All people fit into some category of culture. Example secular categories are food and music preferences, etc., religious categories are Buddhist, Christian, Catholic, Protestant, Baptist, etc. Paul became all things to all people in cultural categories that did not violate the law of Christ. Buddhism would probably be a violation. However, denominational preferences, music preferences (jazz, classical, etc.), food preferences, style preferences, etc. are not likely to be such violations. Paul was emphasizing that cultural “preferences” separate humanity, but he was willing to put his preferences aside so that he might win people to Christ. Did he become a fan of these new cultural specifics (like rap music), who knows, but if he did not, he also did not let the people of that culture know his disregard for their customs.
In fact in Acts 17, when preaching on Mars Hill Paul quoted a poem written to Zeus as a means to connect with his audience:
“For in Him we live and move and have our being, as also certain of your own poets have said, For we are also His offspring” (Act 17:28 MKJV).
“Zeus…It is right for mortals to call upon you, since from you we have our being, we whose lot it is to be God’s image…” – Cleanthes (331-232 B.C.) a disciple of Zeno the Stoic.
“They fashioned a tomb for thee, O holy and high one— The Cretans, always liars, evil beasts, idle bellies! But thou art not dead: thou livest and abidest forever, For in thee we live and move and have our being.” – Epimenides’ poem to Zeus.
There is a powerful lesson to be learned here. Paul used the poetry of the culture around him to communicate the truth of the Gospel to the lost. Even more interesting is that we are reading a poem to Zeus as now being the “inspired word of God” because Paul used it in his sermon.
The point here is this:
When God calls his church to be separate from the world, it does not seem that this has much to do with “culture”, BUT everything to do with “love, joy, peace, etc. –the fruit of the Spirit vs. the flesh (complete list in Galatians 5). Unfortunately Christians have a tendency to attribute our cultural “tastes” and “preferences” to God. The things we like, we seem to think that God also likes, and the things that we abhor, well they must also be an abomination to Him.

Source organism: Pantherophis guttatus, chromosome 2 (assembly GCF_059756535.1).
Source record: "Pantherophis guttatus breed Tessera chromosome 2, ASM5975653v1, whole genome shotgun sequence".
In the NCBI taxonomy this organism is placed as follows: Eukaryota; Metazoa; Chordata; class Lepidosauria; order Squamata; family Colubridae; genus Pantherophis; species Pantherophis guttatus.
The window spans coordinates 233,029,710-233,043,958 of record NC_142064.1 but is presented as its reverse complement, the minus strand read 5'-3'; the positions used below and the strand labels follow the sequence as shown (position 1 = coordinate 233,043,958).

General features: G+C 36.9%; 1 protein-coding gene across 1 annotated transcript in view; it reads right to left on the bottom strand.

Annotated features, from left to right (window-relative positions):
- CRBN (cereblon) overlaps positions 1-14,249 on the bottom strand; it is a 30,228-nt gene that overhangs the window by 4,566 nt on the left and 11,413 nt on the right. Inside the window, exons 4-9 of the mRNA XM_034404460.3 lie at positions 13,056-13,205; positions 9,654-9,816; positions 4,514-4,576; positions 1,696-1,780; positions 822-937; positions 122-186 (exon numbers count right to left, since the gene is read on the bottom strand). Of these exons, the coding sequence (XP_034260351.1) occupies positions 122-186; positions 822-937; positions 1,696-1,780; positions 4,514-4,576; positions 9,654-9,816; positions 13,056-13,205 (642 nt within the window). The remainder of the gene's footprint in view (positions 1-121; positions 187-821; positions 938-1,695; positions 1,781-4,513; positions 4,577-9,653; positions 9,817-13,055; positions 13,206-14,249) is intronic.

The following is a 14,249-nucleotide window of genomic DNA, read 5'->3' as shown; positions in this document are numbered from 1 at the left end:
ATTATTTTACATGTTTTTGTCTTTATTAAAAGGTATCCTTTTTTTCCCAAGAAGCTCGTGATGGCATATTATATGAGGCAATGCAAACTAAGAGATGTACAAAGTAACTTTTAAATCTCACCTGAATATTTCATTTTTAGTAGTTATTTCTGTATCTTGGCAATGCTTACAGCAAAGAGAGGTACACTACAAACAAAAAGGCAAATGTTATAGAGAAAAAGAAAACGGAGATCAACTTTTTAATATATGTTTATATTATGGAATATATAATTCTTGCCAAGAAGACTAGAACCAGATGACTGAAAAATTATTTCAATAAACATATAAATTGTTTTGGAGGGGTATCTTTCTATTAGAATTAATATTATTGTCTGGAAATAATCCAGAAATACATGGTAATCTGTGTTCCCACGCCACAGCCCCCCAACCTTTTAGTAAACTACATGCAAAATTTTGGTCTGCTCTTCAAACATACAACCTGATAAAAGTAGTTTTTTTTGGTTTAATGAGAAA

Looking back at church history, there seems to be a pattern from generation to generation of preaching against, or banning certain activities, clothing styles, subjects, substances etc. Strangely enough what was evil to one church generation later becomes acceptable to the next. For example, not too many years ago it was evil or “worldly” for women to wear pants, or work outside the home, and for men to wear earrings and or long hair. Yet today for the most part (with the exception of some small church sects) this is how people dress for church! Did somehow God’s standard of holiness change? Of course not! If we will be honest with ourselves and everyone else, we as Christians have a tendency to make God the object of reason to justify our excuses for our own personal preferences. If we do not like a particular music style, haircut, way of thinking, or popular trend, it becomes all too tempting to declare that God does not approve of it. After all, if we can demonstrate that God does not approve of it, then we have a reason to persuade everyone else to our particular preferences.
It was not so with Paul! He used the culture around him to bring people to Christ. Paul said "I am made all things to all men, so that I might by all means save some" (1Co 9:22 MKJV). What if churches actually did this? What if churches actually stopped telling people to come be like their predominate cultural preferences (within their organizations), and instead began embracing the cultures where their churches are planted? Church growth is something that would likely follow such an attitude. Paul did this and he also said, “Therefore I beseech you, be imitators of me (1Co 4:16 MKJV).
All rights reserved. Blog authored by Michael Mooney for:
Cohen, A. (2009, April). Many forms of culture. American Psychologist, 64(3), 194-204.
Mahal, P. (2009). Organizational Culture and Organizational Climate as a Determinant of
Motivation. IUP Journal of Management Research, 8(10), 38-51. Retrieved from Business Source Complete database.
Robbins, S. P., & Judge, T. A. (2009). Organizational behavior. Upper Saddle River, NJ: Prentice-Hall.